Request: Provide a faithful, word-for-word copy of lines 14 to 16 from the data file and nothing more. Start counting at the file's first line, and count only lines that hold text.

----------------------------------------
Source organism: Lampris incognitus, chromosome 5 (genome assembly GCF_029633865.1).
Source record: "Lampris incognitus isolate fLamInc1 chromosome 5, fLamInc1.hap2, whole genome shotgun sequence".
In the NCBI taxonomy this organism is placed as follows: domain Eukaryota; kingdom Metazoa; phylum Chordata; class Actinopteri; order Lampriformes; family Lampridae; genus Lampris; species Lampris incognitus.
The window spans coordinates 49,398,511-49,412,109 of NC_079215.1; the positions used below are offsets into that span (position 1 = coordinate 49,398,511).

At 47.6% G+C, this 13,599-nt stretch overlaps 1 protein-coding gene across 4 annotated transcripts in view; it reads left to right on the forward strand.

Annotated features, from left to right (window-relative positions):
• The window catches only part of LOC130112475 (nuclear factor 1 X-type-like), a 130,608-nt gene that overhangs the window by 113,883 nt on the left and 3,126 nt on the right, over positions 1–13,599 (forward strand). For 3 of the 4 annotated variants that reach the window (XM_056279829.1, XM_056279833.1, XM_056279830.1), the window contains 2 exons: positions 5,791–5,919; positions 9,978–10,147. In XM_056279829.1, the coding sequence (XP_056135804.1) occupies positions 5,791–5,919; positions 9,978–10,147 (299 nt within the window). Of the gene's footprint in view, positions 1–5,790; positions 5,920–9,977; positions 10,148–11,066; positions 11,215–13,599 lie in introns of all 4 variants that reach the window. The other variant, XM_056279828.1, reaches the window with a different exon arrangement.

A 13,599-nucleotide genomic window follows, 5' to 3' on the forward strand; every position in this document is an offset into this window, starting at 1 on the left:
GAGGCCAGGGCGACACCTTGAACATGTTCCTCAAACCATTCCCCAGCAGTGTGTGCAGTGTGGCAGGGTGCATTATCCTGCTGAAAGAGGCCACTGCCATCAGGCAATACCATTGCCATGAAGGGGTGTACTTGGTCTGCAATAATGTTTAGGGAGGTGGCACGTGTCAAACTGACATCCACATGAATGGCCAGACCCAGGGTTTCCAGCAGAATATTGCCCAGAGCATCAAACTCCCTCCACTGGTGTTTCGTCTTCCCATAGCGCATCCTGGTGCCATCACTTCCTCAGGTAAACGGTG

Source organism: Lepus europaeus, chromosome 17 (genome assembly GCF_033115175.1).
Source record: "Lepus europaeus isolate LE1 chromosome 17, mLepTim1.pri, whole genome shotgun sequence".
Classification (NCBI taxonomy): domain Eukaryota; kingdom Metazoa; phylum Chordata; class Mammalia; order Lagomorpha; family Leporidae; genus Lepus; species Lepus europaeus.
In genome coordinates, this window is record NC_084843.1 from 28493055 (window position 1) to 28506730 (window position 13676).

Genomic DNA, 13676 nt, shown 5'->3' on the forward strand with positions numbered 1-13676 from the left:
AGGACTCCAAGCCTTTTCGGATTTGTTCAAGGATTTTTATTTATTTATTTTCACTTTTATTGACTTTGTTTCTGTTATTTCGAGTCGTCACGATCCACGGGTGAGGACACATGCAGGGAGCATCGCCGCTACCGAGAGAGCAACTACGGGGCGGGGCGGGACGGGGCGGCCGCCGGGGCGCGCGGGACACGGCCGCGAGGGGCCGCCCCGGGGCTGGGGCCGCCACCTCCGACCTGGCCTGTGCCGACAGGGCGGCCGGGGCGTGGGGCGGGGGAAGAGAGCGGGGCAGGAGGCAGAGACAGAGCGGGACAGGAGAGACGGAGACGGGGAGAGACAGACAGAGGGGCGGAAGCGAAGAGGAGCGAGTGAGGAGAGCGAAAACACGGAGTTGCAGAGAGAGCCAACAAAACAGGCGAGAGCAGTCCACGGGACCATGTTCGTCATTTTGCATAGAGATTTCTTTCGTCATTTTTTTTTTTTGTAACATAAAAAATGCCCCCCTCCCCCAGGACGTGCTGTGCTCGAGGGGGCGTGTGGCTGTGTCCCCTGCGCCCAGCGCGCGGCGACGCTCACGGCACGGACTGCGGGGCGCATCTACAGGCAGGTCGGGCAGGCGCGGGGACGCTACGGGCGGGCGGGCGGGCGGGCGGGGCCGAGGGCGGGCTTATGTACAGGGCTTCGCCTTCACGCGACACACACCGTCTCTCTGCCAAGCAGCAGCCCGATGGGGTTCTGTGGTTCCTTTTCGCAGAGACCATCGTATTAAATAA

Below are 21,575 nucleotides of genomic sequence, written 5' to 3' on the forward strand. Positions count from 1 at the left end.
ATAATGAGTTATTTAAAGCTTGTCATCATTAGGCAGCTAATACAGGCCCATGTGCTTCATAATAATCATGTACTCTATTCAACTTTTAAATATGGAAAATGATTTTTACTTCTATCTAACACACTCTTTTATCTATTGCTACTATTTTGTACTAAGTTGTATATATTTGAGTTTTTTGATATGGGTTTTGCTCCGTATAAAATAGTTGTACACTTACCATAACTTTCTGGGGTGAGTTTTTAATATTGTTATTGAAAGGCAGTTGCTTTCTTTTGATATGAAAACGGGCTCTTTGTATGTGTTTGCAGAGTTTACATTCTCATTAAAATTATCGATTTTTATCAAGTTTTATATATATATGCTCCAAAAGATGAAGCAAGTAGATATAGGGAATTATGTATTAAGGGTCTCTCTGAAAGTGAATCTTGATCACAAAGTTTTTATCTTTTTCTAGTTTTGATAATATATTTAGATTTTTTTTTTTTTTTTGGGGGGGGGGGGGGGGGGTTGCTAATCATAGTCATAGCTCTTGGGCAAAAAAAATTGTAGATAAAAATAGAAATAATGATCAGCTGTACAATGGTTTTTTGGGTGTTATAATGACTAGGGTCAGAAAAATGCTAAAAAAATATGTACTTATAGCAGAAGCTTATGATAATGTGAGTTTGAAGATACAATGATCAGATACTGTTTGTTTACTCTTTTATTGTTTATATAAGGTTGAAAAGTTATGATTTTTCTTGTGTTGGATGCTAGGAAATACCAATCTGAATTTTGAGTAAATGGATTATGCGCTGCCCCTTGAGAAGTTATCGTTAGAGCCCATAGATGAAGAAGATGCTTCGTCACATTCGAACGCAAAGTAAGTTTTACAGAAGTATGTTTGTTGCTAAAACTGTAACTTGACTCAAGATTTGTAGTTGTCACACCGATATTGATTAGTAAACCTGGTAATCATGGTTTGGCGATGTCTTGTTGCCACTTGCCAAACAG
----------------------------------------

Genomic DNA, 13676 nt, shown 5'->3' on the forward strand with positions numbered 1-13676 from the left:
AGGACTCCAAGCCTTTTCGGATTTGTTCAAGGATTTTTATTTATTTATTTTCACTTTTATTGACTTTGTTTCTGTTATTTCGAGTCGTCACGATCCACGGGTGAGGACACATGCAGGGAGCATCGCCGCTACCGAGAGAGCAACTACGGGGCGGGGCGGGACGGGGCGGCCGCCGGGGCGCGCGGGACACGGCCGCGAGGGGCCGCCCCGGGGCTGGGGCCGCCACCTCCGACCTGGCCTGTGCCGACAGGGCGGCCGGGGCGTGGGGCGGGGGAAGAGAGCGGGGCAGGAGGCAGAGACAGAGCGGGACAGGAGAGACGGAGACGGGGAGAGACAGACAGAGGGGCGGAAGCGAAGAGGAGCGAGTGAGGAGAGCGAAAACACGGAGTTGCAGAGAGAGCCAACAAAACAGGCGAGAGCAGTCCACGGGACCATGTTCGTCATTTTGCATAGAGATTTCTTTCGTCATTTTTTTTTTTTGTAACATAAAAAATGCCCCCCTCCCCCAGGACGTGCTGTGCTCGAGGGGGCGTGTGGCTGTGTCCCCTGCGCCCAGCGCGCGGCGACGCTCACGGCACGGACTGCGGGGCGCATCTACAGGCAGGTCGGGCAGGCGCGGGGACGCTACGGGCGGGCGGGCGGGCGGGCGGGGCCGAGGGCGGGCTTATGTACAGGGCTTCGCCTTCACGCGACACACACCGTCTCTCTGCCAAGCAGCAGCCCGATGGGGTTCTGTGGTTCCTTTTCGCAGAGACCATCGTATTAAATAA

Below are 21,575 nucleotides of genomic sequence, written 5' to 3' on the forward strand. Positions count from 1 at the left end.